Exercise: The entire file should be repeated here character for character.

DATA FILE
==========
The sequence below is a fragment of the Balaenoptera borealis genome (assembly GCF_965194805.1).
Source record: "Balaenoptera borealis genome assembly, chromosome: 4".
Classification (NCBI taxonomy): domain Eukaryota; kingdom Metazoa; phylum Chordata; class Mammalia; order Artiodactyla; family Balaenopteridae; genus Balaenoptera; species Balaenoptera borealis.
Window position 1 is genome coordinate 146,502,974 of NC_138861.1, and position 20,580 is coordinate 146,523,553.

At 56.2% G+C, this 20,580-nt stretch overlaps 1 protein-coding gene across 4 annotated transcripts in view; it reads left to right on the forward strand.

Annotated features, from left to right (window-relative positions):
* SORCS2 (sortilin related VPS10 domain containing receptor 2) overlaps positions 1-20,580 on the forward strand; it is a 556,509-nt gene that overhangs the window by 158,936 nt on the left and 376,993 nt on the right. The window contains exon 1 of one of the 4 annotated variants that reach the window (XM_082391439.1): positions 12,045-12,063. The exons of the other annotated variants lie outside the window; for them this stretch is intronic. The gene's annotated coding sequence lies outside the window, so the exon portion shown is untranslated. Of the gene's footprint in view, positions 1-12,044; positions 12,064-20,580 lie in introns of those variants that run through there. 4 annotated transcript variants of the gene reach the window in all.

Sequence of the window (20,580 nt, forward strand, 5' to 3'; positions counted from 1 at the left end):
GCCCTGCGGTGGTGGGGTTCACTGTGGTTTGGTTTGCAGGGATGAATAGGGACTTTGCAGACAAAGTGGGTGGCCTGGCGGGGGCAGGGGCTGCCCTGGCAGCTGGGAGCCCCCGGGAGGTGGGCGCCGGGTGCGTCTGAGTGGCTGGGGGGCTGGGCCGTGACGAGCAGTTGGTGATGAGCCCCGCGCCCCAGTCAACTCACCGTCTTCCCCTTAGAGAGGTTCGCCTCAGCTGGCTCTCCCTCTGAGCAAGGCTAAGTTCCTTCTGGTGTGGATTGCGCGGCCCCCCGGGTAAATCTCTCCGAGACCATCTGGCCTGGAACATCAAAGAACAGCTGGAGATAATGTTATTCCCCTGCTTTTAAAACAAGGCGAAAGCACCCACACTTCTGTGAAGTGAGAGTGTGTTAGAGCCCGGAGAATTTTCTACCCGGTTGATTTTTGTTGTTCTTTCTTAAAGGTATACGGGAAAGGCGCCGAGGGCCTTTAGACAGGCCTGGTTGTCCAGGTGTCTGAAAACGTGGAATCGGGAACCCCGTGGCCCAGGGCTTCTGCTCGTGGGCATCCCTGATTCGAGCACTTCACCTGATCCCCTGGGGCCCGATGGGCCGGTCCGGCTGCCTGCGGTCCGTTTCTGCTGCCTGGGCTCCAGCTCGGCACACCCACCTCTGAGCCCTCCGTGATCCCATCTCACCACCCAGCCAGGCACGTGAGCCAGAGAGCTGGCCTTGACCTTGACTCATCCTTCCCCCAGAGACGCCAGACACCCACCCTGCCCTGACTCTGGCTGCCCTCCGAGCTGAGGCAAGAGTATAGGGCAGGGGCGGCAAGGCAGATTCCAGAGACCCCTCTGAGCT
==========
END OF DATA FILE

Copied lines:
The sequence below is a fragment of the Balaenoptera borealis genome (assembly GCF_965194805.1).
Source record: "Balaenoptera borealis genome assembly, chromosome: 4".
Classification (NCBI taxonomy): domain Eukaryota; kingdom Metazoa; phylum Chordata; class Mammalia; order Artiodactyla; family Balaenopteridae; genus Balaenoptera; species Balaenoptera borealis.
Window position 1 is genome coordinate 146,502,974 of NC_138861.1, and position 20,580 is coordinate 146,523,553.

At 56.2% G+C, this 20,580-nt stretch overlaps 1 protein-coding gene across 4 annotated transcripts in view; it reads left to right on the forward strand.

Annotated features, from left to right (window-relative positions):
* SORCS2 (sortilin related VPS10 domain containing receptor 2) overlaps positions 1-20,580 on the forward strand; it is a 556,509-nt gene that overhangs the window by 158,936 nt on the left and 376,993 nt on the right. The window contains exon 1 of one of the 4 annotated variants that reach the window (XM_082391439.1): positions 12,045-12,063. The exons of the other annotated variants lie outside the window; for them this stretch is intronic. The gene's annotated coding sequence lies outside the window, so the exon portion shown is untranslated. Of the gene's footprint in view, positions 1-12,044; positions 12,064-20,580 lie in introns of those variants that run through there. 4 annotated transcript variants of the gene reach the window in all.

Sequence of the window (20,580 nt, forward strand, 5' to 3'; positions counted from 1 at the left end):
GCCCTGCGGTGGTGGGGTTCACTGTGGTTTGGTTTGCAGGGATGAATAGGGACTTTGCAGACAAAGTGGGTGGCCTGGCGGGGGCAGGGGCTGCCCTGGCAGCTGGGAGCCCCCGGGAGGTGGGCGCCGGGTGCGTCTGAGTGGCTGGGGGGCTGGGCCGTGACGAGCAGTTGGTGATGAGCCCCGCGCCCCAGTCAACTCACCGTCTTCCCCTTAGAGAGGTTCGCCTCAGCTGGCTCTCCCTCTGAGCAAGGCTAAGTTCCTTCTGGTGTGGATTGCGCGGCCCCCCGGGTAAATCTCTCCGAGACCATCTGGCCTGGAACATCAAAGAACAGCTGGAGATAATGTTATTCCCCTGCTTTTAAAACAAGGCGAAAGCACCCACACTTCTGTGAAGTGAGAGTGTGTTAGAGCCCGGAGAATTTTCTACCCGGTTGATTTTTGTTGTTCTTTCTTAAAGGTATACGGGAAAGGCGCCGAGGGCCTTTAGACAGGCCTGGTTGTCCAGGTGTCTGAAAACGTGGAATCGGGAACCCCGTGGCCCAGGGCTTCTGCTCGTGGGCATCCCTGATTCGAGCACTTCACCTGATCCCCTGGGGCCCGATGGGCCGGTCCGGCTGCCTGCGGTCCGTTTCTGCTGCCTGGGCTCCAGCTCGGCACACCCACCTCTGAGCCCTCCGTGATCCCATCTCACCACCCAGCCAGGCACGTGAGCCAGAGAGCTGGCCTTGACCTTGACTCATCCTTCCCCCAGAGACGCCAGACACCCACCCTGCCCTGACTCTGGCTGCCCTCCGAGCTGAGGCAAGAGTATAGGGCAGGGGCGGCAAGGCAGATTCCAGAGACCCCTCTGAGCT